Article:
The terms “amine” and “amino” are art-recognized and include both unsubstituted and substituted amines, e.g., a moiety that may be represented by the general formulas:
 wherein R50, R51 and R52 each independently represent a hydrogen, an alkyl, an alkenyl, —(CH2)m—R61, or R50 and R51, taken together with the N atom to which they are attached complete a heterocycle having from 4 to 8 atoms in the ring structure; R61 represents an aryl, a cycloalkyl, a cycloalkenyl, a heterocycle or a polycycle; and m is zero or an integer in the range of 1 to 8. In certain embodiments, only one of R50 or R51 may be a carbonyl, e.g., R50, R51 and the nitrogen together do not form an imide. In other embodiments, R50 and R51 (and optionally R52) each independently represent a hydrogen, an alkyl, an alkenyl, or —(CH2)m—R61. Thus, the term “alkylamine” includes an amine group, as defined above, having a substituted or unsubstituted alkyl attached thereto, i.e., at least one of R50 and R51 is an alkyl group.
 The term “acylamino” is art-recognized and includes a moiety that may be represented by the general formula:
 wherein R50 is as defined above, and R54 represents a hydrogen, an alkyl, an alkenyl or —(CH2)m—R61, where m and R61 are as defined above.
 The term “amido” is art recognized as an amino-substituted carbonyl and includes a moiety that may be represented by the general formula:
 wherein R50 and R51 are as defined above. Certain embodiments of the amide in the present invention will not include imides which may be unstable.
 The term “alkylthio” is art recognized and includes an alkyl group, as defined above, having a sulfur radical attached thereto. In certain embodiments, the “alkylthio” moiety is represented by one of —S-alkyl, —S-alkenyl, —S-alkynyl, and —S—(CH2)m—R61, wherein m and R61 are defined above. Representative alkylthio groups include methylthio, ethyl thio, and the like.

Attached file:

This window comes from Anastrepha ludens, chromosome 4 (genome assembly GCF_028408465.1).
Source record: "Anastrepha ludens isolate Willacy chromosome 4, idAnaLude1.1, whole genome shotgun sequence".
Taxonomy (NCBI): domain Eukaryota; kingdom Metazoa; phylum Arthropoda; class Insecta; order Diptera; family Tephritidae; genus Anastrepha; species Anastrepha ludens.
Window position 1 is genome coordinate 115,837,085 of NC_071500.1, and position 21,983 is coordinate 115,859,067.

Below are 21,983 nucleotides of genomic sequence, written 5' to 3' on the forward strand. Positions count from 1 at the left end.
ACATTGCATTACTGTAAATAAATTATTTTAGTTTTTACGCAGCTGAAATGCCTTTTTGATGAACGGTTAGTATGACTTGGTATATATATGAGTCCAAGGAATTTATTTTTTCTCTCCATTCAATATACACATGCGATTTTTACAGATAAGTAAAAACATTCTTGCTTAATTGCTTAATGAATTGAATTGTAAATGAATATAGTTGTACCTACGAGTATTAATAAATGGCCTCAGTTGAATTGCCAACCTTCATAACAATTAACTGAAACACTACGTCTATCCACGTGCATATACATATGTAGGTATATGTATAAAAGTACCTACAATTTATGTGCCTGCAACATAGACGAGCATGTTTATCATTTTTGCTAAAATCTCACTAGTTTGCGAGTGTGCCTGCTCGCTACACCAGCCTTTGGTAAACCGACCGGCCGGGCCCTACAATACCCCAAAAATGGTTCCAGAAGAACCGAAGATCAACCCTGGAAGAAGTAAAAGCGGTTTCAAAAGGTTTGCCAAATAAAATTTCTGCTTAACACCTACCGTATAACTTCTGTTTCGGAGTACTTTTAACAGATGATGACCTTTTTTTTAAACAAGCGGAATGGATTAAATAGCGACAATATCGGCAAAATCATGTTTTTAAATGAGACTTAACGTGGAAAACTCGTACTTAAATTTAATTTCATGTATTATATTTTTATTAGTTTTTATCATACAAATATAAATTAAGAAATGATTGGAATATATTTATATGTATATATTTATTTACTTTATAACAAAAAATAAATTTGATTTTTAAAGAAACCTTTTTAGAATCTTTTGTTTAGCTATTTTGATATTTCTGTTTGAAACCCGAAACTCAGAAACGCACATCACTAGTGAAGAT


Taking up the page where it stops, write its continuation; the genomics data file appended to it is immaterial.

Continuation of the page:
The term “carbonyl” is art recognized and includes such moieties as may be represented by the general formulas:
 wherein X50 is a bond or represents an oxygen or a sulfur, and R55 represents a hydrogen, an alkyl, an alkenyl, —(CH2)m—R61 or a pharmaceutically acceptable salt, R56 represents a hydrogen, an alkyl, an alkenyl or —(CH2)m—R61, where m and R61 are defined above. Where X50 is an oxygen and R55 or R56 is not hydrogen, the formula represents an “ester”. Where X50 is an oxygen, and R55 is as defined above, the moiety is referred to herein as a carboxyl group, and particularly when R55 is a hydrogen, the formula represents a “carboxylic acid”. Where X50 is an oxygen, and R56 is hydrogen, the formula represents a “formate”. In general, where the oxygen atom of the above formula is replaced by sulfur, the formula represents a “thiocarbonyl” group. Where X50 is a sulfur and R55 or R56 is not hydrogen, the formula represents a “thioester.” Where X50 is a sulfur and R55 is hydrogen, the formula represents a “thiocarboxylic acid.” Where X50 is a sulfur and R56 is hydrogen, the formula represents a “thioformate.” On the other hand, where X50 is a bond, and R55 is not hydrogen, the above formula represents a “ketone” group. Where X50 is a bond, and R55 is hydrogen, the above formula represents an “aldehyde” group.
 The terms “alkoxyl” or “alkoxy” are art recognized and include an alkyl group, as defined above, having an oxygen radical attached thereto. Representative alkoxyl groups include methoxy, ethoxy, propyloxy, tert-butoxy and the like. An “ether” is two hydrocarbons covalently linked by an oxygen. Accordingly, the substituent of an alkyl that renders that alkyl an ether is or resembles an alkoxyl, such as may be represented by one of —O-alkyl, —O-alkenyl, —O-alkynyl, —O—(CH2)m—R61, where m and R61 are described above.
 The term “sulfonate” is art recognized and includes a moiety that may be represented by the general formula:
 in which R57 is an electron pair, hydrogen, alkyl, cycloalkyl, or aryl.
 The term “sulfate” is art recognized and includes a moiety that may be represented by the general formula:
 in which R57 is as defined above.
 The term “sulfonamido” is art recognized and includes a moiety that may be represented by the general formula: